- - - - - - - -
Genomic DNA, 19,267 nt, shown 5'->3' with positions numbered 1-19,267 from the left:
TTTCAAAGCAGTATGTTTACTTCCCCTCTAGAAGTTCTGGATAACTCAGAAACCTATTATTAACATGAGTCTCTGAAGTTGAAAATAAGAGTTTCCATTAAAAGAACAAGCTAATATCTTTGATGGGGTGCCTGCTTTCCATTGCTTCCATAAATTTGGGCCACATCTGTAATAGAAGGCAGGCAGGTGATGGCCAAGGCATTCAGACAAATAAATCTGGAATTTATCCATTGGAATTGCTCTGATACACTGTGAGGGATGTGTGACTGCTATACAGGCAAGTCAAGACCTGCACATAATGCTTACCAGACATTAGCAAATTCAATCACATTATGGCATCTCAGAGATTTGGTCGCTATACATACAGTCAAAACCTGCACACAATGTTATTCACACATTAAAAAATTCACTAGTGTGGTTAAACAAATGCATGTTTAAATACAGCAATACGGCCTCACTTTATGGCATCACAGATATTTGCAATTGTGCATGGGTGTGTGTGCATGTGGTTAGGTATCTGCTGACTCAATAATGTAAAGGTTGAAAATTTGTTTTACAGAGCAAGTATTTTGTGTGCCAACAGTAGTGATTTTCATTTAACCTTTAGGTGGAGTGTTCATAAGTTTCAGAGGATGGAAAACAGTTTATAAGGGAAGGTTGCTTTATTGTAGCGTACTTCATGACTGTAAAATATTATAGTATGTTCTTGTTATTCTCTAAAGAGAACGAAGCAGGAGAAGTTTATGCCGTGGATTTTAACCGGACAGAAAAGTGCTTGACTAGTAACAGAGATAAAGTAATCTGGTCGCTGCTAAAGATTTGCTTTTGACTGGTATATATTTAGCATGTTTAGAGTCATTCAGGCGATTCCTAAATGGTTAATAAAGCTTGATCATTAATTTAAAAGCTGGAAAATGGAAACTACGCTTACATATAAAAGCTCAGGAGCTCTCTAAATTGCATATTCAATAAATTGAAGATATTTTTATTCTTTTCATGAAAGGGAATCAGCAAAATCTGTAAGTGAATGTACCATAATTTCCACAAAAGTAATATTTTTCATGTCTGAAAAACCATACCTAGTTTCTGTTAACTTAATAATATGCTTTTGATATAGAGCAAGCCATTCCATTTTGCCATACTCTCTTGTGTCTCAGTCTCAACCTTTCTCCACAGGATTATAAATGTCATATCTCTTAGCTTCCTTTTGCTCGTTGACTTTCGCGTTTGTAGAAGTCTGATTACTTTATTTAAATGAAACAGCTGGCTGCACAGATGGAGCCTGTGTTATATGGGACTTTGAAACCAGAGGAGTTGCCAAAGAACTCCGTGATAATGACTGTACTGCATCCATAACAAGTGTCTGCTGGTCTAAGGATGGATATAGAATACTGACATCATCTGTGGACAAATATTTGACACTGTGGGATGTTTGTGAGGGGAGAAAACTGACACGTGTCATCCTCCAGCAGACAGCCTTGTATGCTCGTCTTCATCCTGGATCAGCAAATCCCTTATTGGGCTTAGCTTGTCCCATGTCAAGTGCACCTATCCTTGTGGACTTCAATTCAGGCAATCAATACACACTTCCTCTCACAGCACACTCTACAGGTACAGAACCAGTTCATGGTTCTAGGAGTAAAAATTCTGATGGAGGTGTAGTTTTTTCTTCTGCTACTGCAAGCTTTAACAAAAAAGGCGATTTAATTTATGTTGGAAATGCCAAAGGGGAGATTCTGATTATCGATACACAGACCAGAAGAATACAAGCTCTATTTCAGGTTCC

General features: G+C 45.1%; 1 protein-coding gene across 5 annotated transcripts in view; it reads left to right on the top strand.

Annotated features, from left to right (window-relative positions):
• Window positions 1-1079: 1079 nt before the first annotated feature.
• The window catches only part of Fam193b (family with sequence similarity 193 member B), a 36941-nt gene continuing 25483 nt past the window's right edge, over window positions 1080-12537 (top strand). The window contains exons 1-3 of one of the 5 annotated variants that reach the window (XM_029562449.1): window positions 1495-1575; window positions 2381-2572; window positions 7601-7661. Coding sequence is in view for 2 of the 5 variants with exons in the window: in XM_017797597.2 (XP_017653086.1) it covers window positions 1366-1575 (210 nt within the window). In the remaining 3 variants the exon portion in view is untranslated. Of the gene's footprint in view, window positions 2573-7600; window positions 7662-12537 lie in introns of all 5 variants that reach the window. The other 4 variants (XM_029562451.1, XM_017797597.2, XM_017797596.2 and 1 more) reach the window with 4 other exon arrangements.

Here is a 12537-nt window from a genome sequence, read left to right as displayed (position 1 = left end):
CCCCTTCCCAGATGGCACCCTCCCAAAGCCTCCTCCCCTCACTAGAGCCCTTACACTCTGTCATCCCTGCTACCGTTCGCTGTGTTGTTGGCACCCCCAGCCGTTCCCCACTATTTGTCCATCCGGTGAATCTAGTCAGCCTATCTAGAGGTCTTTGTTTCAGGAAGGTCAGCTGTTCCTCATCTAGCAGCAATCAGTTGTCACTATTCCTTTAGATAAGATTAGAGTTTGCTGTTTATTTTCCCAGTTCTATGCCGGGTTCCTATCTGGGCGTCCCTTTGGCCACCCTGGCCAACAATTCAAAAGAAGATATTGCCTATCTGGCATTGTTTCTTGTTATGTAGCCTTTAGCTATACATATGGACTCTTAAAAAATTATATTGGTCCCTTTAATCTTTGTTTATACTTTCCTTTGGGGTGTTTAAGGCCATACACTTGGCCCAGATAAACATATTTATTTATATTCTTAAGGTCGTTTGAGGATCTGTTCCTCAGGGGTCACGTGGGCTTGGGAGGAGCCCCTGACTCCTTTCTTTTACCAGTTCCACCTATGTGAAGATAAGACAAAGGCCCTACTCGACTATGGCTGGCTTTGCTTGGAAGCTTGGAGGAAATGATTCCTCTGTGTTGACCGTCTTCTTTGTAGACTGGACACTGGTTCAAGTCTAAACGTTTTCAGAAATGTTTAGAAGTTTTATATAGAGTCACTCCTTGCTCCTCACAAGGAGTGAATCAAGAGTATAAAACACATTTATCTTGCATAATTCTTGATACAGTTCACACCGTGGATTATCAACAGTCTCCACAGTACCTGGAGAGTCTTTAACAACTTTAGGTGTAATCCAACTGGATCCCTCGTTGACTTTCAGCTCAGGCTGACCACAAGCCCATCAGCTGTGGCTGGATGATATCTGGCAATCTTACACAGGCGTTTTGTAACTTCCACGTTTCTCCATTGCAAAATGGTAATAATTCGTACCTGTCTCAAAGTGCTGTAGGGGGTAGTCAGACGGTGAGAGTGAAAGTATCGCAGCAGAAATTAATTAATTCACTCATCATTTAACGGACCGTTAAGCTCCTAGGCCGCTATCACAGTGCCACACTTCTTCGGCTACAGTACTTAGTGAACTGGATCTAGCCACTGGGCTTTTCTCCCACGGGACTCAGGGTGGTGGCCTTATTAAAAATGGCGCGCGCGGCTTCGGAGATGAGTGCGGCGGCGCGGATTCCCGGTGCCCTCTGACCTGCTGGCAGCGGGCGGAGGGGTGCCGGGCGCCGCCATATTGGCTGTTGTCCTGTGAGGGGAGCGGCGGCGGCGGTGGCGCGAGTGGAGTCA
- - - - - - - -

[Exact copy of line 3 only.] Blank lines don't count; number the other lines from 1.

General features: G+C 45.1%; 1 protein-coding gene across 5 annotated transcripts in view; it reads left to right on the top strand.